Dead Baseball Players Emulate Belichick
The inevitable post-scandal spin coming from the media last week was that maybe Belichick's cheating wasn't so bad, or at least, so unusual. The Post ran a big story on other historical shenanigans, although I'm not sure that sending blurry videos is quite the same thing as what the Pats did. (Neither is a very angry City Paper blogger.) Newsday also reported on "the long history of football subterfuge." Christine Brennan wrote that it would be "more newsworthy if there were no cheating in the NFL." And so on.
And, of course, the story crossed over to the baseball world, where stealing signs is culturally accepted, as is senior citizens wearing skin-tight pants. As Rockies bench coach Jamie Quirk told the Denver Post, "If you aren't trying to do it, then you aren't trying to win." Steal signs, not wear tight pants. Indians manager Eric Wedge told MLB.com that he "can feel about 10 eyes on me when I give a sign." Not sure how many are staring at his pants. And so on.
A much better baseball sign-stealing story comes from Hank Greenberg, via a transcript from local filmmaker Aviva Kempner's "The Life and Times of Hank Greenberg." (And yes, Kempner is already wondering whether Kevin Youkilis and Shawn Green will play on Yom Kippur. She's scheduled to discuss on NPR tomorrow. Green says he plans to take some time off.)
Greenberg transcript after the jump.
Hank Greenberg: We had won the pennant by a freak thing that happened in the early days of September. Tommy Bridges purchased a rifle with a telescopic lens. Sitting up in the upper deck, Tommy was pointing the rifle and looking through the telescope, and sure enough, he was able to see the catcher's signs.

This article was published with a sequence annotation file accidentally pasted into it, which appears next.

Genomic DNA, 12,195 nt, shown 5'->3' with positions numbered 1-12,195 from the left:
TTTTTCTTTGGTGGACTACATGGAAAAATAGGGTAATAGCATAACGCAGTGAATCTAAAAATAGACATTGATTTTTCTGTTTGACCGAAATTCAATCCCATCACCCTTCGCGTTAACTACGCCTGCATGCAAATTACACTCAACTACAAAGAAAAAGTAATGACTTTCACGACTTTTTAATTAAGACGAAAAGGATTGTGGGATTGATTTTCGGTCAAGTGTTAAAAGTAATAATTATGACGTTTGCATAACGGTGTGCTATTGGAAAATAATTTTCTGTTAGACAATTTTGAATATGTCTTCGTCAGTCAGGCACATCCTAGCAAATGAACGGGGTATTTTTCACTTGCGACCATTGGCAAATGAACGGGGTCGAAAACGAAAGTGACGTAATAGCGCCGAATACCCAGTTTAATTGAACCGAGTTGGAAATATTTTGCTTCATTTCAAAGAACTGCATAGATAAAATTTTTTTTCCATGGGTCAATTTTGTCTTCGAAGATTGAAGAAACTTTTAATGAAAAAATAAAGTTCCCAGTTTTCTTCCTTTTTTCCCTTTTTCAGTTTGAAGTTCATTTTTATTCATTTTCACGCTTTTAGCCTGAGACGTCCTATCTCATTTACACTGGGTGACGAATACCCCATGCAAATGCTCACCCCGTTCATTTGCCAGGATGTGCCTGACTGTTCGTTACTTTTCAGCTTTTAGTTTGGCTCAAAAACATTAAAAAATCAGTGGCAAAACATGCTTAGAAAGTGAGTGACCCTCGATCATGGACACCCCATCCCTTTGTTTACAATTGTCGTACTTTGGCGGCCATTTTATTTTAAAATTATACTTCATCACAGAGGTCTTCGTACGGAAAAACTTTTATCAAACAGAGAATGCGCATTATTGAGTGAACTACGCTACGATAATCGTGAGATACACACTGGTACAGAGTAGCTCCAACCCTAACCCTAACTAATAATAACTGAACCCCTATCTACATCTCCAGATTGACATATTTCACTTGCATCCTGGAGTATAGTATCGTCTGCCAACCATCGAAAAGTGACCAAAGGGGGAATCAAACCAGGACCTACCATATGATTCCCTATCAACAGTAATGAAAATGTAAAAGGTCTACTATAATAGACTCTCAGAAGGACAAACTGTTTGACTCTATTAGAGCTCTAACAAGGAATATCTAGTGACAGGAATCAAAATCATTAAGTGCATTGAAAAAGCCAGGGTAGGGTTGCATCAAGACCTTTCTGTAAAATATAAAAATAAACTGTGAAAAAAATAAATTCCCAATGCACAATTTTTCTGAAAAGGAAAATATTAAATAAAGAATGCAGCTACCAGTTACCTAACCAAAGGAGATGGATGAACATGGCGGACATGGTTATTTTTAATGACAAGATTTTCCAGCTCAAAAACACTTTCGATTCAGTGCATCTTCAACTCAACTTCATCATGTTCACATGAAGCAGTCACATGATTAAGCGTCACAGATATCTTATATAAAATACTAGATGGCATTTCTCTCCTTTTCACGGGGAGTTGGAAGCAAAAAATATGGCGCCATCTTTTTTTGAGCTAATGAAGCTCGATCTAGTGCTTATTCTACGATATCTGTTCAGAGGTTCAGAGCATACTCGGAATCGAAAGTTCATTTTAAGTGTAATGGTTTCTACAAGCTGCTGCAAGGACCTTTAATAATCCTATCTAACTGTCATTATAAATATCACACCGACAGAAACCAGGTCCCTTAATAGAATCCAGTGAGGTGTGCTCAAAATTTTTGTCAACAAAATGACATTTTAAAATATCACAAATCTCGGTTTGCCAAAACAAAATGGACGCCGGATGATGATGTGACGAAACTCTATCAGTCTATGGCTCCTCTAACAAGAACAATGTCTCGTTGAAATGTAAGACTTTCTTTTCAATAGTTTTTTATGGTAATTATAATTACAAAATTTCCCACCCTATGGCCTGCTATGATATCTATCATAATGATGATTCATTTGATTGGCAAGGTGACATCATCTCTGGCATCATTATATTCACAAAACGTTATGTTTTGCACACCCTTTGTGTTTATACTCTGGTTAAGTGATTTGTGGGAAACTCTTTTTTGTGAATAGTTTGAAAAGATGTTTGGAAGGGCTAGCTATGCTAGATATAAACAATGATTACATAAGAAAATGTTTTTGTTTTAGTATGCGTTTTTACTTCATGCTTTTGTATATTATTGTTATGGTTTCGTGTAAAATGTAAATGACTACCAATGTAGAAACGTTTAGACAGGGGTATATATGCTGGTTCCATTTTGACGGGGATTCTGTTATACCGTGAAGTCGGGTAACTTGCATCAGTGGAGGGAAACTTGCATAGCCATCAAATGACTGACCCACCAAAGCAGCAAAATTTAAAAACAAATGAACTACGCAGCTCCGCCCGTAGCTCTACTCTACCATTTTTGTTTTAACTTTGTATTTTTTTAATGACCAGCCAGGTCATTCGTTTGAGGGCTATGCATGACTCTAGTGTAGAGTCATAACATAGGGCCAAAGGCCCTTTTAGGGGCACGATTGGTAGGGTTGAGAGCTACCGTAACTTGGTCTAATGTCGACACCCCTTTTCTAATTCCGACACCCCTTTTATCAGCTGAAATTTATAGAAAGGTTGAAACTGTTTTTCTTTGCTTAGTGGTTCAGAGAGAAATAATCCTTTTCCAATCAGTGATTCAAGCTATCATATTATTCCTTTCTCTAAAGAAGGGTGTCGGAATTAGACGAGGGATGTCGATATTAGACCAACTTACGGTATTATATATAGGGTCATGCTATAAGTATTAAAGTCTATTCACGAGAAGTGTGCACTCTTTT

And as a result we brought in one of our minor league managers to sit up in the upper deck with a pair of binoculars. You could look right over the shoulder of the pitcher and see the signal. If he pulled his right hand down off the binoculars it was a fastball and if he left it up there it was a curveball. Well, you can just imagine what that did for our ball club. Both Rudy York and myself had a field day. Between the two of us, we hit a home run or two home runs for 17 consecutive days during the month of September.
Stephen Greenberg: My dad loved to know what was coming. He was a terrific reader of pitchers, legitimately, in terms of figuring out differences in their motion if they were throwing a fastball or a curveball. And it's not for me to say whether it's kosher or not to steal signals. I'll just say it's always been a part of the game, it always will be a part of the game.
Posted by: Rob Iola | September 20, 2007 2:24 PM | Report abuse
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